The current economic climate and increasing demands to improve public education require responses rooted in concrete analytics and sustainable, innovative modeling. The Rapid Response paper series is designed to share single topic analysis related to current finance policy issues.
In this brief, we argue that mayors, as the person responsible for a municipality’s overall well-being, are uniquely positioned to identify and promote productive school models and advocate for all students, regardless of what type of school they attend.
This brief explains the need for student-based allocation to enable student choice and portable funding across schools within districts.
Innovating Toward Sustainability: How Computer Labs Can Enable New Staffing Structures, and New Savings
Using wage and staffing data from states, authors project the financial and staffing implications of one innovative school model (the Rocketship lab rotation) to highlight potential impacts on the schooling workforce and total per-student spending.
Are Residents Losing Their Edge in Public University Admissions? The Case at the University of Washington
This brief examines admissions data at the University of Washington to in order to quantify the effect on admissions standards for residents versus nonresidents, who typically pay higher tuitions.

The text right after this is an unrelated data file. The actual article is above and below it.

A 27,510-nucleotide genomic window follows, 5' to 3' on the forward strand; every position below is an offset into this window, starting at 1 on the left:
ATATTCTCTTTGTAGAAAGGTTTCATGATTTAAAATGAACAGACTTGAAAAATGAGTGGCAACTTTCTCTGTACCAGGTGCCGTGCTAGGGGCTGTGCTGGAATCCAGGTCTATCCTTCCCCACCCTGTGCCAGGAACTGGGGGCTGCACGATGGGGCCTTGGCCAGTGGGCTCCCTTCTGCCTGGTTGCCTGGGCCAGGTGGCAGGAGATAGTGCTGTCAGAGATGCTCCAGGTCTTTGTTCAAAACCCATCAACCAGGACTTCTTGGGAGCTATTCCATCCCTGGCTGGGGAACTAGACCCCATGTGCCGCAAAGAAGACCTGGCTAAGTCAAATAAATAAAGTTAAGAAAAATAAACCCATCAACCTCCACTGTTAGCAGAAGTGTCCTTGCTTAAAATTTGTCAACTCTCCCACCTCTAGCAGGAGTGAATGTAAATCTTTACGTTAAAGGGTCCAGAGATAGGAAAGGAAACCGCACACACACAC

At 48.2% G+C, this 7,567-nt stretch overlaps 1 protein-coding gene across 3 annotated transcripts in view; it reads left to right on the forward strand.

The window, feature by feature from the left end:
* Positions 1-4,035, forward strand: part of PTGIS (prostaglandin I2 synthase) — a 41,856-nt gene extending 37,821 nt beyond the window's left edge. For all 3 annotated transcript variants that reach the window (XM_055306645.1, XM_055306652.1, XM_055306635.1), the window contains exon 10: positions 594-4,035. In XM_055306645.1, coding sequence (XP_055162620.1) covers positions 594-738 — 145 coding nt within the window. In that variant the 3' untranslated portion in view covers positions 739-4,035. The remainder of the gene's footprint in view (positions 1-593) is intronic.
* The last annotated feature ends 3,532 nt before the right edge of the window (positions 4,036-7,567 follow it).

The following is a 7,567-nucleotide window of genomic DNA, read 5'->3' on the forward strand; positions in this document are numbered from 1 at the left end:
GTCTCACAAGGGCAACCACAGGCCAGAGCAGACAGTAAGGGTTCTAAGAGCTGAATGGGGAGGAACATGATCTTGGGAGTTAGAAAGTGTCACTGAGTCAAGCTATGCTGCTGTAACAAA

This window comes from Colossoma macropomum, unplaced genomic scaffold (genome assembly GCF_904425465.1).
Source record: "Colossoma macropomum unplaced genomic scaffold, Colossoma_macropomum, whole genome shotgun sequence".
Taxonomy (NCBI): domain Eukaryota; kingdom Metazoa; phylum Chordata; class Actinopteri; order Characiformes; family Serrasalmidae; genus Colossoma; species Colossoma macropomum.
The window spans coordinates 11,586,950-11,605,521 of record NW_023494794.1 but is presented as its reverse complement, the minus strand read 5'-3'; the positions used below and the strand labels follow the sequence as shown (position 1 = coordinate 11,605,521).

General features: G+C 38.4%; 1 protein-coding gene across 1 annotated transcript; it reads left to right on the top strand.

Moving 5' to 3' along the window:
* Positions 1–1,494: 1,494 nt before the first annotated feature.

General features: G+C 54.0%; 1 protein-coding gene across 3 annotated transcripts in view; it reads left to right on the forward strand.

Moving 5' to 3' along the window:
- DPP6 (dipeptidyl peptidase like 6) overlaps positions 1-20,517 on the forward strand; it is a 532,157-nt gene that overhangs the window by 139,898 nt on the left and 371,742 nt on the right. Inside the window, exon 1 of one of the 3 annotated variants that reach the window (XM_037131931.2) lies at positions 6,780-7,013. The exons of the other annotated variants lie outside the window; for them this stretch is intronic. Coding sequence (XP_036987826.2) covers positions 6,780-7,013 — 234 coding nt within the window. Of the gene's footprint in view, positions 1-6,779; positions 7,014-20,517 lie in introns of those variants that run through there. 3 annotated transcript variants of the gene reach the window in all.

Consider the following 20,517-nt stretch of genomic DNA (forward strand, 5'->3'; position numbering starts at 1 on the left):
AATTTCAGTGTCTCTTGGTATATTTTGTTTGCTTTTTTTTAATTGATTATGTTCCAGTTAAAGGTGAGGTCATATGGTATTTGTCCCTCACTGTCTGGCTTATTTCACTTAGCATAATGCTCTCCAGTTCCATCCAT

This study uses data from Seattle Public Schools to explore actual salary changes amidst rapid changes in economic context and the effect of the recession on teacher pay.
This brief provides a state-by-state context by computing the dollars at stake in marginally raising the number of students per class.
This brief examines the real numbers on the Chicago teachers contract costs.
This brief examines how Chicago teacher salaries compare in regional and national contexts.
While typical school district plans offer a one-size-fits-all package of benefits to employees, cafeteria plans allow employees to customize their benefits within a given cost, an option districts may want to consider.
Washington State High Schools Pay Less for Math and Science Teachers than for Teachers in Other Subjects
This paper examines the reasons why math and science teachers struggle to reach the same salaries as others, concluding that the state-wide salary schedule is in part to blame.
A study of California's 15 largest districts indicates that "last in, first out" policies disproportionately affect the programs and students in their poorer and more minority schools than in their wealthier, less minority counterparts.
This brief explores trends in K–12 education jobs—those funded through the stimulus and by other means—to answer the question of what role ARRA played in overall education employment.
This brief demonstrates how, contrary to common worry, closing Title I's "comparability provision" loophole would not force districts to mandatorily reassign teachers.
This brief details why K-12 school districts that lay off personnel according to seniority cause disproportionate damage to their programs and students than if layoffs were determined on a seniority-neutral basis.